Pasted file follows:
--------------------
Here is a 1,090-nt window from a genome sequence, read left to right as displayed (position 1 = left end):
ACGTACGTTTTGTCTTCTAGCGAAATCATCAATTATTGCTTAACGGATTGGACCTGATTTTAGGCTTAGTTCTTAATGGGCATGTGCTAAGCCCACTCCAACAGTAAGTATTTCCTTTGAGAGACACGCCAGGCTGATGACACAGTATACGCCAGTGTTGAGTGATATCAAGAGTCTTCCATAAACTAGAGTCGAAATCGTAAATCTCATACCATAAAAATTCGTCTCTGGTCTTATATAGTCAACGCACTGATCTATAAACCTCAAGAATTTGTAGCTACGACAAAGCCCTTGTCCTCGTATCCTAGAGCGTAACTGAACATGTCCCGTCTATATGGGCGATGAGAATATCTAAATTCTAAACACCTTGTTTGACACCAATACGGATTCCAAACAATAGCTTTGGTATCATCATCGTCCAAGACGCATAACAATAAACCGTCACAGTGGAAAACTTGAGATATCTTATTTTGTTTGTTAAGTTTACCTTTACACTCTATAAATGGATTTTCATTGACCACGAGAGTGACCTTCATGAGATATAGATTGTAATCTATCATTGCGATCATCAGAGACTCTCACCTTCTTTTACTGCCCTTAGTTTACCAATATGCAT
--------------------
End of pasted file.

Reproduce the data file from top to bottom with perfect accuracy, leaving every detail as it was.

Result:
Here is a 1,090-nt window from a genome sequence, read left to right as displayed (position 1 = left end):
ACGTACGTTTTGTCTTCTAGCGAAATCATCAATTATTGCTTAACGGATTGGACCTGATTTTAGGCTTAGTTCTTAATGGGCATGTGCTAAGCCCACTCCAACAGTAAGTATTTCCTTTGAGAGACACGCCAGGCTGATGACACAGTATACGCCAGTGTTGAGTGATATCAAGAGTCTTCCATAAACTAGAGTCGAAATCGTAAATCTCATACCATAAAAATTCGTCTCTGGTCTTATATAGTCAACGCACTGATCTATAAACCTCAAGAATTTGTAGCTACGACAAAGCCCTTGTCCTCGTATCCTAGAGCGTAACTGAACATGTCCCGTCTATATGGGCGATGAGAATATCTAAATTCTAAACACCTTGTTTGACACCAATACGGATTCCAAACAATAGCTTTGGTATCATCATCGTCCAAGACGCATAACAATAAACCGTCACAGTGGAAAACTTGAGATATCTTATTTTGTTTGTTAAGTTTACCTTTACACTCTATAAATGGATTTTCATTGACCACGAGAGTGACCTTCATGAGATATAGATTGTAATCTATCATTGCGATCATCAGAGACTCTCACCTTCTTTTACTGCCCTTAGTTTACCAATATGCAT